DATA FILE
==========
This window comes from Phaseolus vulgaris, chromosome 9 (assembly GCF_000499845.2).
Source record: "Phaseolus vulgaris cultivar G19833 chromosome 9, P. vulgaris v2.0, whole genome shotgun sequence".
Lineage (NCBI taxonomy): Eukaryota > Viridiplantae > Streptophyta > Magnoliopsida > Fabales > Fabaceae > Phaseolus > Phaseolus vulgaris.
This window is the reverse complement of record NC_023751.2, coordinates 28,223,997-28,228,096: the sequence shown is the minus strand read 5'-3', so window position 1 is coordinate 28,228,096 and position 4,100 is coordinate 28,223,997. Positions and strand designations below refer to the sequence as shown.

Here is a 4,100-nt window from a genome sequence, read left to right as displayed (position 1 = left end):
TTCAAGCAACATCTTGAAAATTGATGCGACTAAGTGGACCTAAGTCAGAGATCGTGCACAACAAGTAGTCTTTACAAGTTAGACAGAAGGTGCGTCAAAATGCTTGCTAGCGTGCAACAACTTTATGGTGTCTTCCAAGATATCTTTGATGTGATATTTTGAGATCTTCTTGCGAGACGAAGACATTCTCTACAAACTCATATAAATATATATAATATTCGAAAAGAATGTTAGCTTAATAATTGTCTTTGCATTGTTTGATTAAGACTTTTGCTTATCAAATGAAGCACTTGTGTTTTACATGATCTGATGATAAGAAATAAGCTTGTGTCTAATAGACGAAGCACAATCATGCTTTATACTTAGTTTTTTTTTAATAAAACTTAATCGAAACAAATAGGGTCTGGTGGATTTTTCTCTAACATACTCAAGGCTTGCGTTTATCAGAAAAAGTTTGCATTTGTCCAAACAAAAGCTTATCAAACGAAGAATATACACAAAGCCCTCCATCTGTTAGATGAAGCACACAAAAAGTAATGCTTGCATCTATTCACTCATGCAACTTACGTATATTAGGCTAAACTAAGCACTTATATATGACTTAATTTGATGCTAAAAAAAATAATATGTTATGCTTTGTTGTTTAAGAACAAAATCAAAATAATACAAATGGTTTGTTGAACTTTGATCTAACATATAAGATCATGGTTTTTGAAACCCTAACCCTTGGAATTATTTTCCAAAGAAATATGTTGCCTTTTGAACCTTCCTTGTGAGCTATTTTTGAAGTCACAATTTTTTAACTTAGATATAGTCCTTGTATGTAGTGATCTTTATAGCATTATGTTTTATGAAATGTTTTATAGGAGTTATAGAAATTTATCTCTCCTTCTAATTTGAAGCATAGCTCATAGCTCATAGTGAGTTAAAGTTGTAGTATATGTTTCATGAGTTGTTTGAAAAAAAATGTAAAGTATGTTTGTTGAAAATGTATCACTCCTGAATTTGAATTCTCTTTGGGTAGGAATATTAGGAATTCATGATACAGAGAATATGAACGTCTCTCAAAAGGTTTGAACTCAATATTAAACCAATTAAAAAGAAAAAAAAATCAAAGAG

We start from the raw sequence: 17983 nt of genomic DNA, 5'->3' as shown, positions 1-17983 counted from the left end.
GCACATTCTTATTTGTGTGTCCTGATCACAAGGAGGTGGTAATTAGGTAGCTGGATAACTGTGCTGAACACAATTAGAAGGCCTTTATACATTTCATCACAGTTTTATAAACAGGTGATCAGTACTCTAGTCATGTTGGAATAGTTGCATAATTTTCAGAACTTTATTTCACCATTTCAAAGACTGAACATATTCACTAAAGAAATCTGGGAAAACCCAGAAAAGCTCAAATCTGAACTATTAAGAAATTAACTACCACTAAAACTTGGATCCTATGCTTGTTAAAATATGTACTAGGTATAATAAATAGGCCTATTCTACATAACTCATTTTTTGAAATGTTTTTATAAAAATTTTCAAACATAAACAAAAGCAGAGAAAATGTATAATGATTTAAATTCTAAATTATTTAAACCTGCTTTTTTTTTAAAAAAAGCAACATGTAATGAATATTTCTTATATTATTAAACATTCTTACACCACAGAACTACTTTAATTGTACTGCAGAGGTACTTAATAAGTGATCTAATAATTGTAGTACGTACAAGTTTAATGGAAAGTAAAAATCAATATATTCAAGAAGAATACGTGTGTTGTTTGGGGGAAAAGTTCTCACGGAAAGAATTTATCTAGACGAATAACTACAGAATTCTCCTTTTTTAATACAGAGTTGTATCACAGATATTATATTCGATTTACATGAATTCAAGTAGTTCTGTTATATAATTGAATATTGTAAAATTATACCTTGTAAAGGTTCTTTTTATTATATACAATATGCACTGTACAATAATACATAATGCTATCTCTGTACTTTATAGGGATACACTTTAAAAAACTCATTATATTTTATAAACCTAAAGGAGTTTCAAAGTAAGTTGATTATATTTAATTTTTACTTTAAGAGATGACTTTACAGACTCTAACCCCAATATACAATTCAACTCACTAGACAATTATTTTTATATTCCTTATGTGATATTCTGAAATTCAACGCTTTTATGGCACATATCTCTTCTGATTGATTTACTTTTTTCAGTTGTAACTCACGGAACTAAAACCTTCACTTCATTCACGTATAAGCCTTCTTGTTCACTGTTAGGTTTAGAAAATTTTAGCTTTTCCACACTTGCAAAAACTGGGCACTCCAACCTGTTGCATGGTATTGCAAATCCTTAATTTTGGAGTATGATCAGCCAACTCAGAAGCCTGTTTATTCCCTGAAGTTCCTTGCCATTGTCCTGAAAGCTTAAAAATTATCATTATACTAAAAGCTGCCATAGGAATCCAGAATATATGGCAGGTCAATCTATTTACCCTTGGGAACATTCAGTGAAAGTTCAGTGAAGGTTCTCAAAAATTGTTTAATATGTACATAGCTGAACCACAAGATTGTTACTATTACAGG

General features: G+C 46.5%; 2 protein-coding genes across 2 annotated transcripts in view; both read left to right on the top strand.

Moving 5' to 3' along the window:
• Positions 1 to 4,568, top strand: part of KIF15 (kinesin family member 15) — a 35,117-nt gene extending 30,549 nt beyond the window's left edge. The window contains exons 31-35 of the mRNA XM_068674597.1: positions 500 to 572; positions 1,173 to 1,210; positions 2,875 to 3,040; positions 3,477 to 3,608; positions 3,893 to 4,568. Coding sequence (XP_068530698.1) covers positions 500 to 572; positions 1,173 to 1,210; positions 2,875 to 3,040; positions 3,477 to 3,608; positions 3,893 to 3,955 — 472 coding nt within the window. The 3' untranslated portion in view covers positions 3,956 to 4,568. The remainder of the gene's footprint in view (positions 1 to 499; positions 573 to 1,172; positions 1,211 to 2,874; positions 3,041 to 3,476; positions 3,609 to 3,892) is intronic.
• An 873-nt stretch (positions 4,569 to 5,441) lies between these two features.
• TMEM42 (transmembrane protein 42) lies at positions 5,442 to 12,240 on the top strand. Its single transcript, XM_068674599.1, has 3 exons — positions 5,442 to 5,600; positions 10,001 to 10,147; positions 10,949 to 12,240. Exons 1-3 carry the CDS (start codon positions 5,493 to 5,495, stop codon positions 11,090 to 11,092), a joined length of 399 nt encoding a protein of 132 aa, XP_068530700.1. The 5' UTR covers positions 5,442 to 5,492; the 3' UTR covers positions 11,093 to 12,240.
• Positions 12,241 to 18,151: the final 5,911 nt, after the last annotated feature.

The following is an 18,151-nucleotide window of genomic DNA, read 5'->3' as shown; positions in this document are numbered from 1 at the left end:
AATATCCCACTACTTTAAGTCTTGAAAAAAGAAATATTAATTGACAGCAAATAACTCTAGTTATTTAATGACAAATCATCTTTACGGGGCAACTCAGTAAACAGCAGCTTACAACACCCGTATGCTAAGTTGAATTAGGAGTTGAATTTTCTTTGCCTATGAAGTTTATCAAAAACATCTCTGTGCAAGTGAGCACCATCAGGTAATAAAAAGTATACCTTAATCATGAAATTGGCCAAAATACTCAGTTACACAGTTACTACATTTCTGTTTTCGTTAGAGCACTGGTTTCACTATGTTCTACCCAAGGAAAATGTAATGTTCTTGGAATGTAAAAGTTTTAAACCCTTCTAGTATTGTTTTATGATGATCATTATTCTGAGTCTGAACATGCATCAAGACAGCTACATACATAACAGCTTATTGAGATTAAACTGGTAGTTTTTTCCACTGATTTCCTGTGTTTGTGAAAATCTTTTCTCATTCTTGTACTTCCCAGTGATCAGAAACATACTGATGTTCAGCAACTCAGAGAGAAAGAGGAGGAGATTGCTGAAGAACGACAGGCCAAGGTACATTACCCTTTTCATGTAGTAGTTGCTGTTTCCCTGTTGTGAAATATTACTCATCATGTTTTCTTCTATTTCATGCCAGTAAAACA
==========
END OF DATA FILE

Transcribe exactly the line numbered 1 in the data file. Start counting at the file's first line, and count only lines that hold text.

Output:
This window comes from Phaseolus vulgaris, chromosome 9 (assembly GCF_000499845.2).